There may even be some people – business owners and marketers – that are sitting there and wondering what is wrong with this scenario.
Would you go to an accountant and tell them that you can take a deduction that would certainly be a red flag to the IRS?
Would you go to a doctor and tell them you have cancer and need to start treatment despite having no symptoms or anything to confirm your belief?
Then why in the world would you tell a marketer what they should do to market your company?
The bigger question is why would they let you?
I was worked up so I asked them if I could sever this relationship. They had no hesitations.
From that point forward, they looked at every professional relationship they had to make sure that both sides were holding up their end.
I’m happy to say that they’ve been able to turn things around and are grooming their kids to take things over when they head into retirement in a few years.
3. Inventory your employees
It tends to be easier to look outside your organization to see if there are any issues.
But looking inside? That can be a bit uncomfortable. After all, you’ve put time, money and ultimately trust into these people. The last thing you want to do is find out they really don’t belong.
It’s so important though. I can’t stress how important it is.
I don’t have any immersive stories to tell like I did above, but we’ve all been in these work situations where you can just see how impactful negative energy can be.
You’ve worked with someone who just does nothing but stir up drama.
You’ve worked with people who focus on anything but their job while they are working.
Worse yet, you’ve probably worked with someone who steal from the people who are putting food on their table.
The last one is the worst.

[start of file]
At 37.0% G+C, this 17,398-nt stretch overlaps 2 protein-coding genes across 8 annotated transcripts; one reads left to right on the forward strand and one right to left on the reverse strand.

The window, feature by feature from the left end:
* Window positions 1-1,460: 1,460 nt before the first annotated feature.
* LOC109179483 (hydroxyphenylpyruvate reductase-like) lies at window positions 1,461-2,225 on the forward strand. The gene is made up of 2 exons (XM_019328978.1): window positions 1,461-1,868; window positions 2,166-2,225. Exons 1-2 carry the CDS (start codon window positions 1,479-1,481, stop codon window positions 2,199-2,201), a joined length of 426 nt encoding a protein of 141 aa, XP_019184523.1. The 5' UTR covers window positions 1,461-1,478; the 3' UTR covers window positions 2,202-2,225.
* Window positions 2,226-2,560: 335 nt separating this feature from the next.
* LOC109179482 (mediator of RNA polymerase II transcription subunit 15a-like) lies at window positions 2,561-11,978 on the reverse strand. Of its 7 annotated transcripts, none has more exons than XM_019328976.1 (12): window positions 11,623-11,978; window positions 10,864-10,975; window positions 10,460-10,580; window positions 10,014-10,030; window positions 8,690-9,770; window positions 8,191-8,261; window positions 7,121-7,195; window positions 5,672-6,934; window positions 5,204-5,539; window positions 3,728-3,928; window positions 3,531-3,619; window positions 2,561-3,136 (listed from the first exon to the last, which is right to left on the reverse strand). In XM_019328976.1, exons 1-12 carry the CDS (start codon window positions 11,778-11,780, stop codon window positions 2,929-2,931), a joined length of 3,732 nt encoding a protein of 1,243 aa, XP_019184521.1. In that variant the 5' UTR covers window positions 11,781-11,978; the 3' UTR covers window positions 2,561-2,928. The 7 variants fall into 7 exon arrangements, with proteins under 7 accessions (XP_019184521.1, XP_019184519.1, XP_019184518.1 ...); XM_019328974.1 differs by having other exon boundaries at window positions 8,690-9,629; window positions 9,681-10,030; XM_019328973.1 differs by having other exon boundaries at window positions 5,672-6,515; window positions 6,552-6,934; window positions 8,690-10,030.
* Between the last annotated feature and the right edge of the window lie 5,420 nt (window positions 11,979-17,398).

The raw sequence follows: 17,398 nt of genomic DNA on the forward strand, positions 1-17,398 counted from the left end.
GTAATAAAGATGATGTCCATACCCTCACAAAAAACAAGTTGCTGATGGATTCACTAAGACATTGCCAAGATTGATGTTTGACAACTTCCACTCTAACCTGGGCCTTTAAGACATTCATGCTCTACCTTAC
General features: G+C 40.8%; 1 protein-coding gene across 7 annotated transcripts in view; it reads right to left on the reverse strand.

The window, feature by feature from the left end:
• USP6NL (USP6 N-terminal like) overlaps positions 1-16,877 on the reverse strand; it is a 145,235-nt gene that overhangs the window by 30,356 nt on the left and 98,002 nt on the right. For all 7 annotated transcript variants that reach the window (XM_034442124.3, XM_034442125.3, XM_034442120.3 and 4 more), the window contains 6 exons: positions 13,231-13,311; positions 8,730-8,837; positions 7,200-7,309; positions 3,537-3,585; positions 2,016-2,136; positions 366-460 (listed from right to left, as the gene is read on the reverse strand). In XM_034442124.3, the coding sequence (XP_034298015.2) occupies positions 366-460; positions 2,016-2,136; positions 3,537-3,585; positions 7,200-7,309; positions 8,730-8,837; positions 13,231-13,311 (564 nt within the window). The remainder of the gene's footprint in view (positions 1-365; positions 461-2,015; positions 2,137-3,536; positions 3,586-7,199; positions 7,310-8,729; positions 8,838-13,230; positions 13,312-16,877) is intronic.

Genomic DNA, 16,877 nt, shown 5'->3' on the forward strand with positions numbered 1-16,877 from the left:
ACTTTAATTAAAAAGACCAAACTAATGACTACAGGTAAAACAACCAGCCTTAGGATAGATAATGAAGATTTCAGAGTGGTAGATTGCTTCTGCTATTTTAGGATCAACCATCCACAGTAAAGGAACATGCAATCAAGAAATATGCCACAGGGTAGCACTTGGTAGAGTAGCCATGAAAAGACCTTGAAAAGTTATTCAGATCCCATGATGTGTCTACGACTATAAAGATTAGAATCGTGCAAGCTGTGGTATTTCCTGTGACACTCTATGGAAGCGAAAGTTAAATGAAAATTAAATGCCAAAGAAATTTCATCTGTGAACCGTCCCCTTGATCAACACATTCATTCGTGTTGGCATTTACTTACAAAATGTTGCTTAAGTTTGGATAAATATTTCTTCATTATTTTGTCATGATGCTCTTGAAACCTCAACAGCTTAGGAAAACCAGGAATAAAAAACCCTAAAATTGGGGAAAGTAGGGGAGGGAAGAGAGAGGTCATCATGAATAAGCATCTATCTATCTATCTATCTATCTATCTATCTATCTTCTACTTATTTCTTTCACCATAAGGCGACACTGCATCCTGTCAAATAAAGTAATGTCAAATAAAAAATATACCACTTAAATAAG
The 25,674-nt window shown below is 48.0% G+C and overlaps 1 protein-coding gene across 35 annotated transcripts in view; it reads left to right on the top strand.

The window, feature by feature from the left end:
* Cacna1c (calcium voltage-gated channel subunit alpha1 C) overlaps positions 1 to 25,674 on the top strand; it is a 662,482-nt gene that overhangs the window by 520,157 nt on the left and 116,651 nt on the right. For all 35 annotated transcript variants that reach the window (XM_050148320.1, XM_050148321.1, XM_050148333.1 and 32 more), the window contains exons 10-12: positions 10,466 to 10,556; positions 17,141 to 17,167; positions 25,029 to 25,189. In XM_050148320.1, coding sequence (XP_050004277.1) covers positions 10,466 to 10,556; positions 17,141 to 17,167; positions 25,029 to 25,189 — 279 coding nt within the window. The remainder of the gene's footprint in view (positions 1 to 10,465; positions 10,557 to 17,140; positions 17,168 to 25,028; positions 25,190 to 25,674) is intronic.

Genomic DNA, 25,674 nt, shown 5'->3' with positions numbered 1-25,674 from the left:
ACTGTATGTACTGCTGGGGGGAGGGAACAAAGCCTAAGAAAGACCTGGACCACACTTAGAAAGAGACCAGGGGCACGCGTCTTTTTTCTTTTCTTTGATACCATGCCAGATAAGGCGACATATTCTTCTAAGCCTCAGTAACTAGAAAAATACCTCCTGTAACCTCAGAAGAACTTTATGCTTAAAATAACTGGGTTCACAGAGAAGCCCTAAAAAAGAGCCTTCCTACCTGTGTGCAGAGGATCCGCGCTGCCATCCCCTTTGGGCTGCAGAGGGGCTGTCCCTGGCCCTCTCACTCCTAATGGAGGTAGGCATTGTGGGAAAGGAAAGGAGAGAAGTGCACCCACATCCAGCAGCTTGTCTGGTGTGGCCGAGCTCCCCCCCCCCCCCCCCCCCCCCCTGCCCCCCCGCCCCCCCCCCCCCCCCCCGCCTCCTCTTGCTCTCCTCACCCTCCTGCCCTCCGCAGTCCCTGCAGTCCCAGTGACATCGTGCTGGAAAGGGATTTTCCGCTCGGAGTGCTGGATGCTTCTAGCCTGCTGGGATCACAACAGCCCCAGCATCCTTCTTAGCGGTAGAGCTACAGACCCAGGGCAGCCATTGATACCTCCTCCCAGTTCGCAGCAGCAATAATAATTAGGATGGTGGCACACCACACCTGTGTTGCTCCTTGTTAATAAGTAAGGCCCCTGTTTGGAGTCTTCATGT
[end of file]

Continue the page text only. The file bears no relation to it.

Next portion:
Not because of the actual theft taking place, but more often than not, it’s by someone who is trusted in the organization and didn’t do any of those things above.
Think about how all of these things contribute negatively to your bottom line.
Poor attitudes drive customers away.
Theft, well, I don’t think you need me to explain to you how that works.
Business is business. At the end of the day, difficult decisions have to be made.
If you employees are causing the bleeding, it’s time to let them go.
4. Inventory your level of interest
“He checked out.”
I can’t tell you how many times I’ve said or heard that.
So often, I’ve seen businesses came to a crashing halt because the owners or partners just lost interest in it.
There can be so many different things that impact this, but when all is said and done, if the interest isn’t there, the business won’t just be bleeding; it’ll be gushing.
If you feel like you are not as interested in your business anymore, it is probably time to move on.
It’s unfortunate, but it happens.
I was just getting my start in consulting and one of my first clients was a small family-owned golf course. These people LOVED golf.
They lived it and breathed it.
Pretty soon after I started, the couple separated and the husband bought his ex-wife out.
After about a year, his employees were telling me that he was coming in less. The facilities weren’t being kept up how they should. Opportunities that he normally pounced on weren’t even looked at. Paychecks were being cut late.
I like to try to give people their space to work through their stuff, but in my role, I couldn’t really do that.
“What are you doing, man? If you’re not going to give this your all, it’s time to let it go.”
Within six months, the facility was under new ownership.
I ran into this guy about two years ago. He was totally different.
“I can’t thank you enough for being straightforward with me.”
I was shocked, but not surprised.
You see, this golf course just became a constant reminder to him of his failed marriage. It was something he and his wife built together and coming into work every day was just a bad memory he no longer wanted.
It was tough for him to let his business go, and even though things got worse for a few months, he ended up coming out on the other side even better.
At the end of the day, there are a TON of reasons a business can break down, and if you don’t catch it soon enough, it could cause severe personal and financial ruin.
Fortunately, if you find it quick enough, you can take proactive steps to make changes. If you take a couple hours each quarter and analyze these 4 issues, you should be able to stay ahead of any setbacks.
Remember, even though we don’t like it, change is necessary in life.
The most successful people are the ones who embrace it.